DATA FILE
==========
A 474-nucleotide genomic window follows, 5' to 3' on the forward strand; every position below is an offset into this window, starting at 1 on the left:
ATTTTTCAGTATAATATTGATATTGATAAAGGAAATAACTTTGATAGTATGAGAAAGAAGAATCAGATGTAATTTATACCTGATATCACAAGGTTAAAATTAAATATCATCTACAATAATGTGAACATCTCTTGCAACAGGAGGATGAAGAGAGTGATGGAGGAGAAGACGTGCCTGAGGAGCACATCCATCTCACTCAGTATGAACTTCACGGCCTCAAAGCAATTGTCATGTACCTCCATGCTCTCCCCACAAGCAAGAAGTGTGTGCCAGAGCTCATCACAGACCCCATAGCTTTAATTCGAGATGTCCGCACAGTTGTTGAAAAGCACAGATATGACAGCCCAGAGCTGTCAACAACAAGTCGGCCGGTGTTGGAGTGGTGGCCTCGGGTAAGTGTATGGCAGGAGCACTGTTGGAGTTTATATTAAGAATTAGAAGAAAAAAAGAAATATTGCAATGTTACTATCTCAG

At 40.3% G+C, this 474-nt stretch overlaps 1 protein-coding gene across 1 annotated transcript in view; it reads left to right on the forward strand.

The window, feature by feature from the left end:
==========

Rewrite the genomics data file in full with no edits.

A 474-nucleotide genomic window follows, 5' to 3' on the forward strand; every position below is an offset into this window, starting at 1 on the left:
ATTTTTCAGTATAATATTGATATTGATAAAGGAAATAACTTTGATAGTATGAGAAAGAAGAATCAGATGTAATTTATACCTGATATCACAAGGTTAAAATTAAATATCATCTACAATAATGTGAACATCTCTTGCAACAGGAGGATGAAGAGAGTGATGGAGGAGAAGACGTGCCTGAGGAGCACATCCATCTCACTCAGTATGAACTTCACGGCCTCAAAGCAATTGTCATGTACCTCCATGCTCTCCCCACAAGCAAGAAGTGTGTGCCAGAGCTCATCACAGACCCCATAGCTTTAATTCGAGATGTCCGCACAGTTGTTGAAAAGCACAGATATGACAGCCCAGAGCTGTCAACAACAAGTCGGCCGGTGTTGGAGTGGTGGCCTCGGGTAAGTGTATGGCAGGAGCACTGTTGGAGTTTATATTAAGAATTAGAAGAAAAAAAGAAATATTGCAATGTTACTATCTCAG

At 40.3% G+C, this 474-nt stretch overlaps 1 protein-coding gene across 1 annotated transcript in view; it reads left to right on the forward strand.

The window, feature by feature from the left end: